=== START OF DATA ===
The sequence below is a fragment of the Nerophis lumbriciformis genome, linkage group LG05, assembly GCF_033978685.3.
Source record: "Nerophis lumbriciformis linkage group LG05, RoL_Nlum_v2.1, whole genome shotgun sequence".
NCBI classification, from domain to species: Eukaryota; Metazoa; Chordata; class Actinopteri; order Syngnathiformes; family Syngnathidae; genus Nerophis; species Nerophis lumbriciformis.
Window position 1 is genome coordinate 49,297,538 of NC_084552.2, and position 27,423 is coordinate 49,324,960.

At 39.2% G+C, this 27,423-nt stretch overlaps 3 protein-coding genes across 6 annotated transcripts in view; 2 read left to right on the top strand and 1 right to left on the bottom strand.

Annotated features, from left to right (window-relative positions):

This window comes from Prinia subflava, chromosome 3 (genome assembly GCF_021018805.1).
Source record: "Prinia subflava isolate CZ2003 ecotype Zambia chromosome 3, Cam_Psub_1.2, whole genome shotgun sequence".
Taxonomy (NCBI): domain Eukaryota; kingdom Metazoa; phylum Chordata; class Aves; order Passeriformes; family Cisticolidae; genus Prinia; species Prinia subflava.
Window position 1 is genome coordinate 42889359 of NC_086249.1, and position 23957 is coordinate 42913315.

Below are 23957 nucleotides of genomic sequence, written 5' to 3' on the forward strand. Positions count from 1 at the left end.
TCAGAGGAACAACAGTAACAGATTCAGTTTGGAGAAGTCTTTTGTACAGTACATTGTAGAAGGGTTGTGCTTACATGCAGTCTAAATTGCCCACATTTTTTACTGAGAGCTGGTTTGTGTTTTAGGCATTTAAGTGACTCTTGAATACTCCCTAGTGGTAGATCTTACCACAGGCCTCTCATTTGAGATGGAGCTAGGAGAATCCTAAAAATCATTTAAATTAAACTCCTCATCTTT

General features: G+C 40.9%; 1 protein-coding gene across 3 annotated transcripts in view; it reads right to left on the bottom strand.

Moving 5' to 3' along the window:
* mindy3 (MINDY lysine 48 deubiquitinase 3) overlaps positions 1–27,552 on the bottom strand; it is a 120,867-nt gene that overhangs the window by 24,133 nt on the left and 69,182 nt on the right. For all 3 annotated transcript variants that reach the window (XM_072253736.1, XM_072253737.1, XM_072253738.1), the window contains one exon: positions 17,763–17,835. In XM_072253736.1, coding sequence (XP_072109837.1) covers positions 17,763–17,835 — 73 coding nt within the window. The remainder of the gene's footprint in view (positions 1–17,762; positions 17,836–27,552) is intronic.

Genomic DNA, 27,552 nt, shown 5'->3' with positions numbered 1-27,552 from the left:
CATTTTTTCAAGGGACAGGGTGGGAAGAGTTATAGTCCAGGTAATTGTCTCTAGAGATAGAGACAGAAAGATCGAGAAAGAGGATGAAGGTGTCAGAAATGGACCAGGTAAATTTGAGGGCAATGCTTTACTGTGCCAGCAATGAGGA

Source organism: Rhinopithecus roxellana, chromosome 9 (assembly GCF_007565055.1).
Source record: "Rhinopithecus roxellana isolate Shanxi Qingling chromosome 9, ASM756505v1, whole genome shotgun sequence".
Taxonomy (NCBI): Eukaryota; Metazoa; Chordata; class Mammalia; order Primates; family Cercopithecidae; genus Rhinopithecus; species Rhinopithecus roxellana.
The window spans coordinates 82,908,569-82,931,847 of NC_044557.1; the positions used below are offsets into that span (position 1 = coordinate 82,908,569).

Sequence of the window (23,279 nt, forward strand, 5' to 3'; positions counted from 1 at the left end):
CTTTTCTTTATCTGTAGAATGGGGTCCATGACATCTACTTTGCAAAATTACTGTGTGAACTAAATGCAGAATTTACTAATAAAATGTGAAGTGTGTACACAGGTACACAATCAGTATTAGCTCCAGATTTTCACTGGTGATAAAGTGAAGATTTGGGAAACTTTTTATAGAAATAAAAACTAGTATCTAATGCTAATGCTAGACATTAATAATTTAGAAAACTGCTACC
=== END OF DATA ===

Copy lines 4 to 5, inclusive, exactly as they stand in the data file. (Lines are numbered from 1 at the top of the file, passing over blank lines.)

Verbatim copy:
Window position 1 is genome coordinate 49,297,538 of NC_084552.2, and position 27,423 is coordinate 49,324,960.

At 39.2% G+C, this 27,423-nt stretch overlaps 3 protein-coding genes across 6 annotated transcripts in view; 2 read left to right on the top strand and 1 right to left on the bottom strand.